When creating a snippet you have options to select what kind of snippet you create, and how will that snippet run.
This is pretty self-explanatory, it is the title of the snippet. This title will appear in the left sidebar, and also will be the title of the snippet when you save it to the cloud. The description is an extra text that you can use to describe the snippet. Both these fields are matched when searching for a snippet.
This option determines the language or the snippet you have to run.
The most common type of snippet. It starts with
<?php and it must have no closing tag.
This is used for adding JS code to your WordPress site. This is not used to add external JS code, for example from a CDN. See how to add external JS code to your WordPress site here How to add external JS code to your WordPress site (opens in a new tab).
This is used to add inline styles to your WordPress site. This is not used to add external CSS code, for example from a CDN. See how to add external CSS code to your WordPress site here How to add external CSS code to your WordPress site (opens in a new tab)
SCSS/LESS code is compiled to CSS every time the snippet is saved. This is completely transparent to the user.
CSS Dev Mode is available for CSS/SCSS/LESS snippets. This is useful when you want to see the changes you make in real-time. If you write CSS for the homepage, for example, you can have the homepage open, and if dev mode is enabled, the CSS changes will be loaded in real-time on the page without the need to reload the page. It saves you time by not having to leave the editor to refresh the page to see how the changes you make look.
IMPORTANT: You need to refresh the page that you are working on after you enable dev mode.
This option is only available for PHP snippets. The 2 options here are:
This is the default option. The snippets will run when the page loads, exactly like when adding code to functions.php or wp-config.php. If you select this option you will have the options to run the snippet on the front-end, back-end (wp-admin), or custom conditions (run/not run on specific pages).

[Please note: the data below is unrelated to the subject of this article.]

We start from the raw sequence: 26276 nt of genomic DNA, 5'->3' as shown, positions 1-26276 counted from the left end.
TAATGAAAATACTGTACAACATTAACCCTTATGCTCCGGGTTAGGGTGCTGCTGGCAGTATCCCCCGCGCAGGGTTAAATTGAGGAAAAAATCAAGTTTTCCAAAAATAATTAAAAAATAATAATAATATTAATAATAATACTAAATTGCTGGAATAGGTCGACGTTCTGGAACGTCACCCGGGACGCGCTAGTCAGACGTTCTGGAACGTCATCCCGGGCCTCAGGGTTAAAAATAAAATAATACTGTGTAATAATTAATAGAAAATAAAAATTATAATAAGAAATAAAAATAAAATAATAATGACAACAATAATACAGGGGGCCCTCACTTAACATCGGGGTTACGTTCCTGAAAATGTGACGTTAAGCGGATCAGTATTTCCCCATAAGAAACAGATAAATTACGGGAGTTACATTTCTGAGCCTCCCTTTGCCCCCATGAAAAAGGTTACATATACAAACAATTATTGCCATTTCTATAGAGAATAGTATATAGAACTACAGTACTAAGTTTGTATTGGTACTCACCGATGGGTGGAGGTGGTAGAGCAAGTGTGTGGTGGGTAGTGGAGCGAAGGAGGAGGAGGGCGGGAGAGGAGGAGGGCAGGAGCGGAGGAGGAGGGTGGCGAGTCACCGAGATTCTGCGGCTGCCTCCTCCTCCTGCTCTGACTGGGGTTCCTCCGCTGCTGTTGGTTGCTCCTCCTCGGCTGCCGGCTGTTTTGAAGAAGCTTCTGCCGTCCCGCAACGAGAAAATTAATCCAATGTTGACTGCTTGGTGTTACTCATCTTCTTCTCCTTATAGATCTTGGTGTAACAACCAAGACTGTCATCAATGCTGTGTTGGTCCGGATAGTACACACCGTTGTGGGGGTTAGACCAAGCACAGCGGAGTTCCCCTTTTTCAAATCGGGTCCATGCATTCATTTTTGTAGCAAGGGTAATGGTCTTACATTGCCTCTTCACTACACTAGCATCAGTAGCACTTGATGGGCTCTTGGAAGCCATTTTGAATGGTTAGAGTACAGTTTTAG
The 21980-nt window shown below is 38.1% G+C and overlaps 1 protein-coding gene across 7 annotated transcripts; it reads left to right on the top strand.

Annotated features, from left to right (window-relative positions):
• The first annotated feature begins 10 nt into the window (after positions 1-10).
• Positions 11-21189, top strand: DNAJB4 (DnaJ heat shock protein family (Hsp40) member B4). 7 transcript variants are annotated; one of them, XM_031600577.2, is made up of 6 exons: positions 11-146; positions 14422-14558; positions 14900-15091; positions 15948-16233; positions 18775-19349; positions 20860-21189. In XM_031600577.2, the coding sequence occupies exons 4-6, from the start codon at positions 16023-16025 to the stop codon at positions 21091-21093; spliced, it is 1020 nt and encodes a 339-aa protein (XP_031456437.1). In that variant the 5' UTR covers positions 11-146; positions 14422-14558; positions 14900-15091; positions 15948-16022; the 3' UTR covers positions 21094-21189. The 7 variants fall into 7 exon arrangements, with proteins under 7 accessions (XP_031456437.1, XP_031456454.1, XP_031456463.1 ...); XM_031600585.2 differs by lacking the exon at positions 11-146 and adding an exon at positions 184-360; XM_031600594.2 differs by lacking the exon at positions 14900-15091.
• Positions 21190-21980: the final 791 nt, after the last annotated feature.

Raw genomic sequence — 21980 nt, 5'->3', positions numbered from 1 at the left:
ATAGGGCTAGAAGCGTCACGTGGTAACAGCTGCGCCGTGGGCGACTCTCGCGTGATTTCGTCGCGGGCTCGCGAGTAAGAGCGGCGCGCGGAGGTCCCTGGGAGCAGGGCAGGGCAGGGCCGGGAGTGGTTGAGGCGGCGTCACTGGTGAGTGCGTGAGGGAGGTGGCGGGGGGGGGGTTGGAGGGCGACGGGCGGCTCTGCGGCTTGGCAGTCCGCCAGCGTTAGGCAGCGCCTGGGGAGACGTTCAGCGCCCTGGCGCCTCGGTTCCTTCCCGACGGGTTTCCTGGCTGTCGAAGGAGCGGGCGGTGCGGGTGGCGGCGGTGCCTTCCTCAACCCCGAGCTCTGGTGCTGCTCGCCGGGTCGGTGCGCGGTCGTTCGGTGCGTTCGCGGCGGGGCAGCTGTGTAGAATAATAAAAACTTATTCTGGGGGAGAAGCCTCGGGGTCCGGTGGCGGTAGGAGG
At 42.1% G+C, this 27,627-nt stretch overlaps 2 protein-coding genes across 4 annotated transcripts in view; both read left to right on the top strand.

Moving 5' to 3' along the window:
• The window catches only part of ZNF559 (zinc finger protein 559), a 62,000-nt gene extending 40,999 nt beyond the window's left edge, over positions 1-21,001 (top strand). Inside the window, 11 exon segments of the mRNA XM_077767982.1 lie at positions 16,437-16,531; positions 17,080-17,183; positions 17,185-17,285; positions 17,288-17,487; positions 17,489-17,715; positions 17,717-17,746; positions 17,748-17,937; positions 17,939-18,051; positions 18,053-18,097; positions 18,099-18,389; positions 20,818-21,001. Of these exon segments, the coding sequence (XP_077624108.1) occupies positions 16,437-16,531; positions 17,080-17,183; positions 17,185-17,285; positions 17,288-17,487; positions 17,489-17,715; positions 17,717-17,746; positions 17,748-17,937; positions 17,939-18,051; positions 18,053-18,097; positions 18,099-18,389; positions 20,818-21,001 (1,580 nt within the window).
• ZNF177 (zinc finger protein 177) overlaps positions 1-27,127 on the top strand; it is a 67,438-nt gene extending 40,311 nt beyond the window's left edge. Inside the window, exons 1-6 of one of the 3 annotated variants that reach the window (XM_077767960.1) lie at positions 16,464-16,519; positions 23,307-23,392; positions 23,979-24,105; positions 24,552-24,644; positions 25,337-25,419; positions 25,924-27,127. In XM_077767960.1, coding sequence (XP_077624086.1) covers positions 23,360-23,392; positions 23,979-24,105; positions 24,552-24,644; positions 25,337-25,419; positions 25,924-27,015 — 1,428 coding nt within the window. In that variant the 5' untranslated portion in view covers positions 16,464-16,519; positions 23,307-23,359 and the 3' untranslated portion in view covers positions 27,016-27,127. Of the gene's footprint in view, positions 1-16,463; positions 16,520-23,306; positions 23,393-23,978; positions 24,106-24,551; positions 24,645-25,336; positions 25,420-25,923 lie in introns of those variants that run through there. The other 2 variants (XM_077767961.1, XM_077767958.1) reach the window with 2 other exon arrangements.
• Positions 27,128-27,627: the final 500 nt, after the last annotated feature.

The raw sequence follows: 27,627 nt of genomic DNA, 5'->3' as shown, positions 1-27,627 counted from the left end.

This option is useful if you want to run code in the context of WordPress. The code will run when you click the RUN button above the editor. The output of the script will be displayed in the section below the editor.
Selecting this allows you to run code that you don't necessarily want to run all the time. For example, you might want to run a script that deletes all the orphaned post meta. You can add the code, hit run and that code will run. Or you might want to test a custom WP_Query, you can write the query and echo the values you want to check, and the output will be displayed below the editor.
Another use case is a snippet that deletes the orphaned WooCommerce product variations. You write the code (or download it from the snippet repository). You set the run-type to manual, and whenever you want to delete the orphaned product variations, you hit the run button and run the code.
IMPORTANT: Before running code that makes changes to the database, it is a good idea to do a dry run and backup the database. For example, in the case of deleting the orphaned product variations snippet, there is also a snippet that just runs the queries and shows how many variations would be deleted.